Women inspiring others: Rajvant Nijjhar
Rajvant Nijjhar was the project lead for the BankEnergi project in south London. The six-month project worked on developing a local energy market trading place, and received funding from UK Research and Innovation’s £102.5 million Prospering from the Energy Revolution challenge, part of the government’s Industrial Strategy.
With over 20 years of experience in the water, construction, and energy and sustainability industries, Rajvant also operates the independent measurement and verification of energy efficiency savings company iVEES where she is involved in the delivery of measurement and verification services for energy performance contracts.
She has to date, trained over 700 individuals in measurement and verification both in the UK and internationally. She also was the President of the UK Chapter of the Association of Energy Engineers (AEE) for four years, developing and taking the organisation from strength to strength.
Could you update us on the BankEnergi project?
This project was concluded in July 2019. We are now following up on developing an end-to-end energy trading solution at one of our test sites, starting in March 2020.
What’s your average day like?
My average day is very varied so there is no average day! As your own business owner, you are motivated to manage yourself in the most efficient way possible.
It’s is fair to say in the last two months of the BankEnergi project, I did not have a day off – not even weekends. I was developing new partnerships, strategising on existing, writing a final report and developing the next stage of the proposal. Whilst there were seven other partners in my consortium, as the project lead and leader of the group, I had many challenges, not only technical but strategic. Two things helped immensely during this time: having three good mentors, who had my back, to bounce ideas and formulate next moves, and the help of my parents in looking after my baby. As a single mum by choice, my support structure is vital to my business and wellbeing.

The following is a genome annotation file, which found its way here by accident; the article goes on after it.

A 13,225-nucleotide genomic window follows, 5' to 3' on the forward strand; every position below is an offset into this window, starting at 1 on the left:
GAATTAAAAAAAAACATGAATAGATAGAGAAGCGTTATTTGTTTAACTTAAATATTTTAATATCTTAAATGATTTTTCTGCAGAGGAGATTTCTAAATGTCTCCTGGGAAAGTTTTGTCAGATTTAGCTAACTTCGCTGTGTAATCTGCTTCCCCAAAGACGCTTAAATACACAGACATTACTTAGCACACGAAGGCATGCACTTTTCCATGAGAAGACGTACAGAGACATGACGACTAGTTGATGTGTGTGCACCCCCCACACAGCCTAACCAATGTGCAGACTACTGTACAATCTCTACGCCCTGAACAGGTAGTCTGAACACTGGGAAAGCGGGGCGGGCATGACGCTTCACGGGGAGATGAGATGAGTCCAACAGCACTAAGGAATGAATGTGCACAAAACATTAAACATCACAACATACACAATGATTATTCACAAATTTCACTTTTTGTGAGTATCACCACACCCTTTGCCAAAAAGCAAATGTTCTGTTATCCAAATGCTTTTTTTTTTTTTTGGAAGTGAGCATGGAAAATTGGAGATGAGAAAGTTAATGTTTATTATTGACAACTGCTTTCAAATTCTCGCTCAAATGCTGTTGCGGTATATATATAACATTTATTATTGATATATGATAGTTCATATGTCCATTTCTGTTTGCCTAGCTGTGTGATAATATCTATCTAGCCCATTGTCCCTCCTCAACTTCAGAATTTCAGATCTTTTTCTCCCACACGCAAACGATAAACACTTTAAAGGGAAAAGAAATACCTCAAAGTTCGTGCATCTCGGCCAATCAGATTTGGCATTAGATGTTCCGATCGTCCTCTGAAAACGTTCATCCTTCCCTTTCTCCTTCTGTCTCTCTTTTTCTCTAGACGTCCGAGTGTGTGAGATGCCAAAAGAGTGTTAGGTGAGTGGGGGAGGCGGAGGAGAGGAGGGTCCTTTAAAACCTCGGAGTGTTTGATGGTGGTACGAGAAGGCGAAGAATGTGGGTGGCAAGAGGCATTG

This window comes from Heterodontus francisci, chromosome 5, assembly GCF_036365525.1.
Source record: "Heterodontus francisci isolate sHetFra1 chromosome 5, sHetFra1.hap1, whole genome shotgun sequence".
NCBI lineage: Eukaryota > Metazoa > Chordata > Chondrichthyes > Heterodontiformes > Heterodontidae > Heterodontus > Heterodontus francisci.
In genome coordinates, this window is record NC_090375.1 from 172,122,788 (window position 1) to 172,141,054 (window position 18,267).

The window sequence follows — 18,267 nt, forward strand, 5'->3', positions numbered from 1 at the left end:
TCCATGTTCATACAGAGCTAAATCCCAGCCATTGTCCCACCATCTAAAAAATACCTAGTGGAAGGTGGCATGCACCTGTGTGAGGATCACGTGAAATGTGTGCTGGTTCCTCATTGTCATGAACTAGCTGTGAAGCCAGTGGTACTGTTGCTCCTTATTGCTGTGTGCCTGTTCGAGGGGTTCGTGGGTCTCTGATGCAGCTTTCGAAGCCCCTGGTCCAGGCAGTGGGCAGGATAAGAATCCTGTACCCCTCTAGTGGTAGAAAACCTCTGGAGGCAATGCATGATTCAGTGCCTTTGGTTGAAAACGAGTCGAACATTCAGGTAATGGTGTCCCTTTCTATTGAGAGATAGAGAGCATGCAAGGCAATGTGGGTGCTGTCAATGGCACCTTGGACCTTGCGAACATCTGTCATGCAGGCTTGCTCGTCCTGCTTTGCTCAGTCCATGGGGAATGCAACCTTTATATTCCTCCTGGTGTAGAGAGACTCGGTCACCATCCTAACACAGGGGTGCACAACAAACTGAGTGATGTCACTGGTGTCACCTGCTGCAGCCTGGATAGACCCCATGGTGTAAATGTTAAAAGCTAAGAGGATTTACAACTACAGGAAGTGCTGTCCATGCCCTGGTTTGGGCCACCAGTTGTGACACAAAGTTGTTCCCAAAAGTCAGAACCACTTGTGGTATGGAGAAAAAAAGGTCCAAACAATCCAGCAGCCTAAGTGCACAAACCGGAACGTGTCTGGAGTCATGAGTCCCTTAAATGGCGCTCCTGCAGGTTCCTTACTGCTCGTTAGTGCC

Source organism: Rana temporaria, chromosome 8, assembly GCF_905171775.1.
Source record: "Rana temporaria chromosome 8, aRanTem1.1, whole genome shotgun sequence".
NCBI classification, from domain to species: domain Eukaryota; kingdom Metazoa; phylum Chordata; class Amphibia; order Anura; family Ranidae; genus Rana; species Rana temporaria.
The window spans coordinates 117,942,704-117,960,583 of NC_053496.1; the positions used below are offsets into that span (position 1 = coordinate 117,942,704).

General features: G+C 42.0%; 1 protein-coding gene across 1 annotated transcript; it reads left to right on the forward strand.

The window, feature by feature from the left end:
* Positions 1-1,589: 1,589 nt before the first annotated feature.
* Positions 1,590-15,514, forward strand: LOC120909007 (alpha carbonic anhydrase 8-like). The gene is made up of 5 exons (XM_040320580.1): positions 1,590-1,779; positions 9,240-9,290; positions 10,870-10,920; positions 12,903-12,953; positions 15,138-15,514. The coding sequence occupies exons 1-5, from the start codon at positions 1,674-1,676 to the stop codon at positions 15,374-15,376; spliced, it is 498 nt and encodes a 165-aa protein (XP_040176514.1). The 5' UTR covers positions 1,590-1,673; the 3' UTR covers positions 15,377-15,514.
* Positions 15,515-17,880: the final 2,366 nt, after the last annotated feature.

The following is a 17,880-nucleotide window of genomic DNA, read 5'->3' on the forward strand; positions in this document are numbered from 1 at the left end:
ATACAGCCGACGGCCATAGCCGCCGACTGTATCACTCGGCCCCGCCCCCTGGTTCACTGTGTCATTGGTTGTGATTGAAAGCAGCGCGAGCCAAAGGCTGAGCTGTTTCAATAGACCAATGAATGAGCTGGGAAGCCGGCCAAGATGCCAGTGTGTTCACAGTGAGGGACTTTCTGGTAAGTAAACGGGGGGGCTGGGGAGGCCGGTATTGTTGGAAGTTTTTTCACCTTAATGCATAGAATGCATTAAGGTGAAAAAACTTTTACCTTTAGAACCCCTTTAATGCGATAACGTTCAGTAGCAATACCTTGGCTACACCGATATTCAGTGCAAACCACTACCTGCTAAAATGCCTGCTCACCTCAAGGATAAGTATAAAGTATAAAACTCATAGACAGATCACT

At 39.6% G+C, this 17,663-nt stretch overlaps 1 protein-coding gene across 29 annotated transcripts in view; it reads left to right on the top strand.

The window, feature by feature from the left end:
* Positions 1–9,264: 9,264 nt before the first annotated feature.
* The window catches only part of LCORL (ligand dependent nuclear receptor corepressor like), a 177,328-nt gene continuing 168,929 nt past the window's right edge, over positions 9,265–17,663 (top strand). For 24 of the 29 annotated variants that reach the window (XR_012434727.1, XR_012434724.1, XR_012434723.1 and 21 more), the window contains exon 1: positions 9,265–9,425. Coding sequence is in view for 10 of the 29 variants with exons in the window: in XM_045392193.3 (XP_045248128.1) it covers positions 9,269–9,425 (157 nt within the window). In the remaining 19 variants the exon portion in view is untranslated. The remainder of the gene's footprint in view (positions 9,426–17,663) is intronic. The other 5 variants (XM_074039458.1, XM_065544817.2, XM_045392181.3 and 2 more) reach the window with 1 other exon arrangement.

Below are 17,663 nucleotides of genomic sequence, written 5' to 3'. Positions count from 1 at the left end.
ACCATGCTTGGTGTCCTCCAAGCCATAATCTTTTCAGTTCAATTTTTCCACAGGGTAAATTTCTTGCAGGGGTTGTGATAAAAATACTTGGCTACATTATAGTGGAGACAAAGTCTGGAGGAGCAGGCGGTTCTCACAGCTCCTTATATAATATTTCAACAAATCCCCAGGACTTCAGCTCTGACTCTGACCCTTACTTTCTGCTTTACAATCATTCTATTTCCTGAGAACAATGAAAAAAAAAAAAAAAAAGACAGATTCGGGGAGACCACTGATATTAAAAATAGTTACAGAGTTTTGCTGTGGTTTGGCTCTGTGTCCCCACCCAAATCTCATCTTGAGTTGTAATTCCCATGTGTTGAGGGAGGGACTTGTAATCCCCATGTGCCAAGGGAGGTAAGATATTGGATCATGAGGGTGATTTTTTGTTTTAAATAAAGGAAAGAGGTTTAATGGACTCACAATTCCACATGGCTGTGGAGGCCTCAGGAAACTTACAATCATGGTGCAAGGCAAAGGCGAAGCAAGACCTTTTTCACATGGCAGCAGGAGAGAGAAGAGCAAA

Growing up, did you always want to work in the energy/ engineering industry?
I wanted to be a pilot so took maths, physics and geography A levels. I then studied mechanical engineering – which is just as well as I’m now not the greatest of flyers! I then fell into my first job in the water industry. After a few years, I started to get itchy feet so as soon as I became a chartered engineer, I took a sabbatical to do an MBA. I knew back then I had an entrepreneurial spirit and had so much more to give. You know when you have a gut feeling about something, and working in a corporate world, go against it, then you know you should have simply just listened to your gut because you were right in the first place - well that's what drove me to wanting to be my own boss.
Why do you think it’s important to have strong female role models, particularly in this field?
I think it’s important to give everyone an equal platform or opportunity to grow themselves, and to flourish to their full individual potential. I’m completely supportive of the underdog, in any situation. Every individual is unique and brings different experiences to the forum – age, nationality, background, male or female; diversity is more important to me.
At present, less than 30% of researchers worldwide are women. According to UNESCO data (2014 - 2016), only around 30% of all female students select STEM-related fields in higher education. Why do you think this is?
I wonder if there are not enough ‘cool’ or perhaps publicity. It’s still a feature when you see a girl with a hard hat and high vis jacket. So, it’s not yet the ‘norm’. Perhaps there aren’t clear paths laid out for career choices – and if more examples could be shown of women in technical roles, reaching leadership roles, then there could be more applicants in this direction.
What are the main lessons you have learned throughout your career?
You never stop learning, just get better at making decisions based on experiences and articulating yourself. As an entrepreneur – you also learn to change and adapt. When I first started to work for myself in 2011, the highs and lows felt extreme; now if something doesn’t go to plan, I know from experience, something else will happen instead, that was bigger and better than expected. I’ve had my fair share of hard times and experiences, and learnt that so long as my moral compass is straight, that I will win through every time. Goes back to trusting your own self.
Ian Byrne, a friend and former colleague of Rajvant, tells us why inspiring women like her are vital for the industry to flourish.
“I’m Ian Byrne, and I have been working to encourage the more sustainable use and generation of energy for over 30 years – long before it became fashionable! I’ve known Rajvant for almost 10 years, when we both joined an International Standards Organization Technical Committee on Sustainable Energy Management.
Rajvant impressed me from the very start by her willingness to take an independent view, based on the evidence that she sees, rather than to follow the herd. She’s unafraid to ask questions – even if there’s a risk that people may think she should already know the answer (and indeed she may already do so, and just be testing them), and is always open to new ideas, however left field they may seem at first. Rajvant is also generous with her time, and willing to support activities that don’t offer an obvious personal return, if she thinks it will help move sustainable energy forward.
Energy and engineering have too often been seen as ‘men’s stuff’. If that’s the case, then we men have a lot of answering to do, given the unsustainability of much of the global energy system – both through unchecked demand and environmentally damaging supply.